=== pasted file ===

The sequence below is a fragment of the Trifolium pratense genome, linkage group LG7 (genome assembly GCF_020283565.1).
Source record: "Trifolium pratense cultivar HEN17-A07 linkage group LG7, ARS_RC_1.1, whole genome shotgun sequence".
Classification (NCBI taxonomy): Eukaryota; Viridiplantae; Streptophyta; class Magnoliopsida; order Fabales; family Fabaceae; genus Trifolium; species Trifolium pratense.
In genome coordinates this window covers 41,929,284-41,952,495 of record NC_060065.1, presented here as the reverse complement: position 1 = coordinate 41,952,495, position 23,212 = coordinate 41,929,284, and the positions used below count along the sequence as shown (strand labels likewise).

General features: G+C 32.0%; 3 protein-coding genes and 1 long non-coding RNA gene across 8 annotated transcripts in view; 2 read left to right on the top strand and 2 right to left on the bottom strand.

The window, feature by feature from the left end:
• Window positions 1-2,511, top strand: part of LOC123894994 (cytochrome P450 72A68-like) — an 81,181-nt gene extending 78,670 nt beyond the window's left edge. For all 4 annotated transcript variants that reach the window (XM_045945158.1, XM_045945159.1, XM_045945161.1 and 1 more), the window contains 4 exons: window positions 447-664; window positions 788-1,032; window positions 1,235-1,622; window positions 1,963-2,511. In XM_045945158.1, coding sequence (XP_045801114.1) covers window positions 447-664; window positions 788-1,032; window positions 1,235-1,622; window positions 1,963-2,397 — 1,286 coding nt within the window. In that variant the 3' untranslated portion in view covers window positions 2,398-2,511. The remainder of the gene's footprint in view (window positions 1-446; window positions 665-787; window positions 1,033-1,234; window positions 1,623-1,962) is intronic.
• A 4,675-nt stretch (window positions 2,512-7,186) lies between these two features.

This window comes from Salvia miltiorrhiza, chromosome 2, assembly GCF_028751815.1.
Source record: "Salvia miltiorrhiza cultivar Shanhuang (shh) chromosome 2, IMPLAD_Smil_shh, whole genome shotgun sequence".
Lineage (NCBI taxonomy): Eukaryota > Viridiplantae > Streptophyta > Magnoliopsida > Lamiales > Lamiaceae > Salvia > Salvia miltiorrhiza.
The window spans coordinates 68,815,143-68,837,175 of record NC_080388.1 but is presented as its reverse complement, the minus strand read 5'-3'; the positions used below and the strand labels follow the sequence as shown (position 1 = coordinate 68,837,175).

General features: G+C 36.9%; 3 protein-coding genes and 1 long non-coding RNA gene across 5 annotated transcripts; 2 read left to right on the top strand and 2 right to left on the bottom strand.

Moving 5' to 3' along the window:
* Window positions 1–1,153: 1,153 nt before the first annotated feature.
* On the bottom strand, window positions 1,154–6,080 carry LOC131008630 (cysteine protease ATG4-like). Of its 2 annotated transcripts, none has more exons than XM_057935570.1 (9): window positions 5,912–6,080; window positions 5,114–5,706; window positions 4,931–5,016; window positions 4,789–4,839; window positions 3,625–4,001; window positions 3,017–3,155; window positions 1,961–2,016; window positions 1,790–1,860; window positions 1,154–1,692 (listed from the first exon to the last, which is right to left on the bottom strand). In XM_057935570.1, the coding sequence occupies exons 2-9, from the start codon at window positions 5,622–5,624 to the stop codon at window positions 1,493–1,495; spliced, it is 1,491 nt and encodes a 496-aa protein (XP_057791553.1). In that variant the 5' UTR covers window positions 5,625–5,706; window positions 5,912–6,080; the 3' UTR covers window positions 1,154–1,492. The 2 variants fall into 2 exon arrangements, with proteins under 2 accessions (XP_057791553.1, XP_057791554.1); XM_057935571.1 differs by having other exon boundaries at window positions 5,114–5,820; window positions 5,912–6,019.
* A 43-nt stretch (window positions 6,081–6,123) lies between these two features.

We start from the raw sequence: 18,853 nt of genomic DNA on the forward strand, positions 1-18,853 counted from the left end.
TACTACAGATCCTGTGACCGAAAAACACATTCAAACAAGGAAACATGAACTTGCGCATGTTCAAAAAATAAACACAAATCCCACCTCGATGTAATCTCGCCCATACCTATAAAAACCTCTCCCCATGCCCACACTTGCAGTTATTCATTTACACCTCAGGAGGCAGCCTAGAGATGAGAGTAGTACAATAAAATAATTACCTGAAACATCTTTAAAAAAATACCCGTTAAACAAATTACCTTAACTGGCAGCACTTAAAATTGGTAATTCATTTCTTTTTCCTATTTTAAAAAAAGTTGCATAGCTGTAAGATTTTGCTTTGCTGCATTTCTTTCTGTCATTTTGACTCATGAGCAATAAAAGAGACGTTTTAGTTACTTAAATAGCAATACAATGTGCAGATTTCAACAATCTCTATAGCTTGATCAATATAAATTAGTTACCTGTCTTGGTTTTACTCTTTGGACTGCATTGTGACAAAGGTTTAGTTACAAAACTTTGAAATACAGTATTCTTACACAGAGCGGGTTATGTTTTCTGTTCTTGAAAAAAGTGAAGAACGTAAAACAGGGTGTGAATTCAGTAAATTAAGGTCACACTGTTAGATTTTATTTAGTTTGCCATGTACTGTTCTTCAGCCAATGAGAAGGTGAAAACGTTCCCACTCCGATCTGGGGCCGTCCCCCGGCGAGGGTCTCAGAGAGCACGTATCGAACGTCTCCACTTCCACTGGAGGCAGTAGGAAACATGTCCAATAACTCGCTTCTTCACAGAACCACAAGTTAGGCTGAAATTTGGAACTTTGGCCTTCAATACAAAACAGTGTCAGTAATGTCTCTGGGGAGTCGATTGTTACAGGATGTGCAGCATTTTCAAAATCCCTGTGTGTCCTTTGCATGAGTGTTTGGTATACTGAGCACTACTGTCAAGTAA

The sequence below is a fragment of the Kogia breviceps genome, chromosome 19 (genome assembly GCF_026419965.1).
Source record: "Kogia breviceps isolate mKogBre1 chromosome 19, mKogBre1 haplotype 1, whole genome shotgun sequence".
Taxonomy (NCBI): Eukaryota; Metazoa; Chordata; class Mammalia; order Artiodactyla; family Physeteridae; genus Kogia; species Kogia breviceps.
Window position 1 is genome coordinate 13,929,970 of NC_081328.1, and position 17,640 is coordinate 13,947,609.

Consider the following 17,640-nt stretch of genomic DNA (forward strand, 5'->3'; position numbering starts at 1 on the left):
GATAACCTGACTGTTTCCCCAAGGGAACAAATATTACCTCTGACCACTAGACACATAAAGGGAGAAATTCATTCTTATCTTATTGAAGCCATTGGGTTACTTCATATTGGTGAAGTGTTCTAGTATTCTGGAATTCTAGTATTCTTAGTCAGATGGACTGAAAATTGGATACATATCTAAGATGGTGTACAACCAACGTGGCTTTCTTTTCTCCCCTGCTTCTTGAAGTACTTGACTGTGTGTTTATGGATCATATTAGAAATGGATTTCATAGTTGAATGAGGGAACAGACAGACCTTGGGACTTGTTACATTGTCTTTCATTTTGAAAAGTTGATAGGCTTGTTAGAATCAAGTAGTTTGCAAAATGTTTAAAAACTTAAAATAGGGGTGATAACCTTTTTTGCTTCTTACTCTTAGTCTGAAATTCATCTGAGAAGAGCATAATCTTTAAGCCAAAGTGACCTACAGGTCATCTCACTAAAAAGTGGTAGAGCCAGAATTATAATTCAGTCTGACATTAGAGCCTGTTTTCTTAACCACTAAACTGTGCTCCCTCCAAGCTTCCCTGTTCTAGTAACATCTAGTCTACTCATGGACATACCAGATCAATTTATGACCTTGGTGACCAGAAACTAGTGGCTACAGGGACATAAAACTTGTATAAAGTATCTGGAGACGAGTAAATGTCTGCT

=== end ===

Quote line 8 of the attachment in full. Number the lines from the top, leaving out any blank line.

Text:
• A 4,675-nt stretch (window positions 2,512-7,186) lies between these two features.